What the Bible means to me

Fourth Sunday in Advent, 23rd December 2001

You’ll recognise this story if you enjoy Gervase Phinn’s books. The school inspector was taking Assembly and he’d lost his audience. The children’s attention was elsewhere. So he waved his big red Bible in the air to make them jump, and asked “if Jesus Christ walked into this hall now, what would you say to him?” An earnest child put his hand up. “Please Sir, I’d say – Jesus Christ, This Is Your Life.” The child was right, the Bible has meaning for us because of the God who races through its pages, always ahead, always calling his followers on, then who comes with a breathtaking gentleness in the Incarnation.

I managed to evade religion entirely until I was eighteen, then I went out with great embarrassment to buy a Bible because I’d had a strong experience of the presence of God and wanted to know more about him. I remember being completely overwhelmed by its beauty and mystery and strangeness.

I still find the Bible beautiful and mysterious and strange. I love Archbishop Bloom’s account of reading Mark’s Gospel as an agnostic student:

Before I got to chapter three I was aware of a presence. I saw nothing, I heard nothing, it was no hallucination. It was a simple certainty that the Lord was standing there, that I was in the presence of Him whose life I had begun to read.

The Bible is the book God steps out of, and talks to us with a  total immediacy about the life He has asked us to live today. Sometimes I’m reluctant to read the Bible because I don’t want to be spoken to, sometimes the familiarity of the words dulls their impact and it all just washes over me like the waves of the sea, sometimes the beauty of the language or the historical problems of the narrative become a diversion; but when we do allow the Lord to speak through his Scriptures I believe it happens, and we can be continually reassured and encouraged and redirected by that meeting.

The Bible is the book through which God speaks to us. It is also the book which provides a framework for the business of living. It gives us a beginning point: “in the beginning was the Word”, “in the beginning the Spirit moved”. The Trinity existed as a union of love before the worlds began to be. We are created out of the love of the Trinity and we’re journeying towards an end point when we will see the Trinity in glory, a place where there will be no more mourning, or crying, or pain; where God himself will wipe away every tear.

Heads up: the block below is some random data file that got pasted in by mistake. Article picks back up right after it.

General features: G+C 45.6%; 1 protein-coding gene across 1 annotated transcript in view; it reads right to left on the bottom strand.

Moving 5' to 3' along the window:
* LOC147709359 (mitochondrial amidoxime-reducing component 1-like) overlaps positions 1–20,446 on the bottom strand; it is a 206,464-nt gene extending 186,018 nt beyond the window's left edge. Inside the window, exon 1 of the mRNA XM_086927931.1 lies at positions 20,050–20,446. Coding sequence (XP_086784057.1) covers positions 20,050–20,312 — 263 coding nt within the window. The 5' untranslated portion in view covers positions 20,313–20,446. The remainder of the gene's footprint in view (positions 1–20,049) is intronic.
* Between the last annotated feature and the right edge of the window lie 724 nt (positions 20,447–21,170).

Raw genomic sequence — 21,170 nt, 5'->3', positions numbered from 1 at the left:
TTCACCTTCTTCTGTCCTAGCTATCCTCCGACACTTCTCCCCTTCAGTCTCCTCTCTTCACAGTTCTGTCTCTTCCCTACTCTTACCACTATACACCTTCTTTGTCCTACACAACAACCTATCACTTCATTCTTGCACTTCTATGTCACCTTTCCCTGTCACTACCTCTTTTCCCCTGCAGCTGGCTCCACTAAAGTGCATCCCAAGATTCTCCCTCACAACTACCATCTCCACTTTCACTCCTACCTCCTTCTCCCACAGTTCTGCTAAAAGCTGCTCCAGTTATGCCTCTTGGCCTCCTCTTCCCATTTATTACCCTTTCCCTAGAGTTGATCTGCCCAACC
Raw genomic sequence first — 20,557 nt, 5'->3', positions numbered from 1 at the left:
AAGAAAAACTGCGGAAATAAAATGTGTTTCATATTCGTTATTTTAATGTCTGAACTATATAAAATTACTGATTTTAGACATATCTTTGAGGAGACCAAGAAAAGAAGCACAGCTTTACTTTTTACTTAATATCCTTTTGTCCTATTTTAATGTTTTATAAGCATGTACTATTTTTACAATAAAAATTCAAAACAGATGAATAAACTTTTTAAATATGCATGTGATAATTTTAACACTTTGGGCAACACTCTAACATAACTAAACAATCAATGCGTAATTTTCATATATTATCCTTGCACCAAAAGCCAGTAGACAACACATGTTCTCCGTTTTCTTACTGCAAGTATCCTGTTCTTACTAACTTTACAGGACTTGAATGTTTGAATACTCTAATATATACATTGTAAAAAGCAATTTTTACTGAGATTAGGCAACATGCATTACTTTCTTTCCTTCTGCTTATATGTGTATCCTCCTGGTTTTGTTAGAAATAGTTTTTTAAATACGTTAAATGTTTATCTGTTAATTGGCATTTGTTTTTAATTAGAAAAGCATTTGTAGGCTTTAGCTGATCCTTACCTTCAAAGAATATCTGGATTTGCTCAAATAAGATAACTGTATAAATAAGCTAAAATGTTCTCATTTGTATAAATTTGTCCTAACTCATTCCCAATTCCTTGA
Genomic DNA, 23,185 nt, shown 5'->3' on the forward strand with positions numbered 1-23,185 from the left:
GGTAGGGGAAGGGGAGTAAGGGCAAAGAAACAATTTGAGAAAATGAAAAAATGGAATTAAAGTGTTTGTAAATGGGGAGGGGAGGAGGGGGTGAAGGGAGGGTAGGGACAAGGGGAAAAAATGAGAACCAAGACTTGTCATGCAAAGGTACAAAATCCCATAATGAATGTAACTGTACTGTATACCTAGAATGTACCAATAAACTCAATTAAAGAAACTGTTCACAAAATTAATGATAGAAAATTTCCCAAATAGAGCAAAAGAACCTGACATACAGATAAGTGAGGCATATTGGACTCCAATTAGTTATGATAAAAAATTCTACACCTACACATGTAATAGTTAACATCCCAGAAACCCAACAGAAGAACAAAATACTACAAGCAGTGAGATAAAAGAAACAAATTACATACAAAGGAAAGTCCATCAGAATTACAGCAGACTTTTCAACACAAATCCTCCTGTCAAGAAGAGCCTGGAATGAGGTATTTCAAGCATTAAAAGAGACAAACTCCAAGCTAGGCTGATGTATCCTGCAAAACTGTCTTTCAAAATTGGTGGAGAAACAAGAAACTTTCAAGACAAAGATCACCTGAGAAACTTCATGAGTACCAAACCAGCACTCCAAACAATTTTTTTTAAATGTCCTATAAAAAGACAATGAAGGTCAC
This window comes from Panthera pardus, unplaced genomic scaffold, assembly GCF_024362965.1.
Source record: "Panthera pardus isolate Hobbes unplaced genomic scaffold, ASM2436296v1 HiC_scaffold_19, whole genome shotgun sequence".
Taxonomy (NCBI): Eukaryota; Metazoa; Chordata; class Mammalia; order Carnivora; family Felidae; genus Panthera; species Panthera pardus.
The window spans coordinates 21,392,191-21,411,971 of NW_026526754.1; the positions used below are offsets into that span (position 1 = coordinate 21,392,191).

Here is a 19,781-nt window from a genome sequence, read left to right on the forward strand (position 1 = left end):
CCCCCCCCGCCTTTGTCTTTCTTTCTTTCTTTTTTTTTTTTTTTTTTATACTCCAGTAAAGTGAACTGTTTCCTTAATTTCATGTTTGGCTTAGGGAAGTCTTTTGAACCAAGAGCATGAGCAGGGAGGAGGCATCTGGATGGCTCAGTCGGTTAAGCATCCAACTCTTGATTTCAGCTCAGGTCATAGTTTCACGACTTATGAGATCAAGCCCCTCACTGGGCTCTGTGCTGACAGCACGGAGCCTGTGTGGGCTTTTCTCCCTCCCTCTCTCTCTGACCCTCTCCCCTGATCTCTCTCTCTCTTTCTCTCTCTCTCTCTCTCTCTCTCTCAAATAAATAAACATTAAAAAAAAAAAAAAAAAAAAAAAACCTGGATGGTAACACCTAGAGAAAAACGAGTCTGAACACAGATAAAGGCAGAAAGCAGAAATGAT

The Bible assures us we are on a journey, with a beginning and an ending, and it bears witness to a God who longs to guide us through the journey, who doesn’t want us to face anything alone. Whether we’re being pursued by chariots or lost in the desert, swallowed by a whale or cast into a burning fiery furnace, God will stay with us and when he call on Him He will act. The Red Sea waters part, there’s a fourth figure in the burning fiery furnace and his appearance is of a Son of God, the whale vomits up Jonah just in the right place for his next task, the Israelites spend forty years getting lost and going round in circles but God stays with them, and they reach their promised land in the end.

The Bible is a very honest book, it never minimises the frailty of human nature, or the terribleness of suffering, or the strength of evil; it never encourages us to believe that life is easy, or that we ought to expect usually to get everything right. But in the middle of a world full of violence and the misuse of power, Mary said “yes” to the Incarnation; and years later Paul was able to cry out that there is nothing in the heights or the depths, in the present or in the future, or anywhere in all creation, that can separate us from the love of God, in Christ Jesus our Lord. Because I’m a fairly anxious person, I think of all the verses in the Bible that’s the one I hold onto most gratefully.

We won’t always feel Paul’s confidence, many of us struggle with fear and anxiety and depression quite often, and for some it is a constant burden; but somewhere deep inside us the hope God offers us in the Bible can still burn, whatever our surface emotions are doing. We know that the God who came at Bethlehem will never leave us, that we live on a planet where the angels sing, and where glory joy love peace and gentleness will have the final word.

Sister Pippa CHN

© St Peter's Church, Nottingham
Last revised 29th December 2001